You are currently browsing the tag archive for the ‘River Rose’ tag.

Three Rivers Junction, where the Seneca meets the Oneida, forming the Oswego, it’s got to be right around that bend.

At Three Rivers we sail into our own wake;  we’ve performed the ouroboros.  There’s just this sign, which we saw on leg 9 of the earlier virtual tour.  No pier, no quay, no wharf, no concession stand . . . no place or reason to stop. Different groups of the Haudenosaunee may have had their names for this convergence, but I’ve not learned any.  The inn that was here, off the left side, has never been replaced.

If we turn north here, we return to Oswego.  If we turn east, we head for Waterford.  I know a boat currently in the Pacific that was right here coming from Lake Erie/Buffalo seven years ago, and turned east here.  Arriving from Lake Erie, about 200 miles back, meant getting lowered 200.’  From here to Waterford means about 160 miles, but we have to be raised about 60,’ and then lowered about 400.’  Quo vadis?

This is the end of the line. Thanks for coming on the virtual tour.

I hope you carry away a sense of the beauty and variety of this corridor, which you won’t see from the NYS Thruway or even the Empire State Trail.  Part of my goal was to help virtual travelers see a past, present, and future microcosm of the tangled evolution of this continent.  Conflicts and other events happened here between indigenous peoples, then between Indigenous and European, then Europeans tangled with each other, and finally schisms arose and continue to arise between different descendants of settlers.  Infrastructure innovates and then becomes vestigial, to be left or removed or reimagined and repurposed.  This tremendous although seasonal thoroughfare got built and evolved.  As of 2020, the locks can still be made to accommodate vessels up to 300′ x 43.5′ with water draft to 9′  and air draft 15.6′.  If SC-330 existed, it could still make a real trip from salt water back to Manitowoc WI.  I’ve included photos of some fairly large vessels in these two virtual tours.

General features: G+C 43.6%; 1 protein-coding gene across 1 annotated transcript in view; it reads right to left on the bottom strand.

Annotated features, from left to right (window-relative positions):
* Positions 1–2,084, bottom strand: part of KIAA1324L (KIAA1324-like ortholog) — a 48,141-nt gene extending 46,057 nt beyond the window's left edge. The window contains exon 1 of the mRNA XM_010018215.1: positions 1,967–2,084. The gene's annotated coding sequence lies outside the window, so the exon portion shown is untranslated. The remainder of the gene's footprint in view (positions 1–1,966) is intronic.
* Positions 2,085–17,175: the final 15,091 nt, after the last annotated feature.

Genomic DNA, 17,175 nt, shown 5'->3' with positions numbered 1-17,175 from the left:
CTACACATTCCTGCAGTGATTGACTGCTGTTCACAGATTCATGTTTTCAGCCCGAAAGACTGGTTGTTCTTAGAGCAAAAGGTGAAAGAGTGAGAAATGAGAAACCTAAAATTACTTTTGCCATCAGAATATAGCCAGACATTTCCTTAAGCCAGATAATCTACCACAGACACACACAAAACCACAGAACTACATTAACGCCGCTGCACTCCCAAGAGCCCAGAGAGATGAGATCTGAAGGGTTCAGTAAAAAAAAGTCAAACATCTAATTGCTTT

I end here at the crossroads (or crossrivers, more accurately) because the waterway is at a fork, a decision point, in its history.  One future is the status quo or better, another future might see it become vestigial, i.e., the end of the line.  Either way, some role evolves.  Here‘s a description of the state’s ideas just four months ago, although given Covid-19’s appearance, that January 2020 speech seems like years ago.

Some speculate, Article XV of the NYS Constitution notwithstanding,  that we face the Erie Canal’s  disappearance as a thoroughfare.  It DOES cost taxpayer money to operate and maintain even if transiting recreational vessels pay no fees, said to be the case through 2021. Since 2017 recreational boaters have paid no tolls;  before that, fees were very low, especially calculated as a percentage of the value of some of the yachts I’ve seen transiting.  Commercial vessels pay, although the tolls are small compared to those in Panama. Also, the sheer number of recreational boats has declined since a high of 163k in 2002;  in 2018, 71k transited locks/lift bridges.  In that link, this:  “The figures account for each time a boat goes through a lock or under a lift bridge, not the actual number of boats. If a boat travels through several locks, it would be counted as locking through each time. The numbers also do not account for boaters who only travel locally and do not go through a lock. A large percentage of boating traffic falls into this category.”   I’d love the be able to unpack those numbers further.

If  tolls cover 5% of the budget,  remaining 95% … a lot of money … needs to come from somewhere else.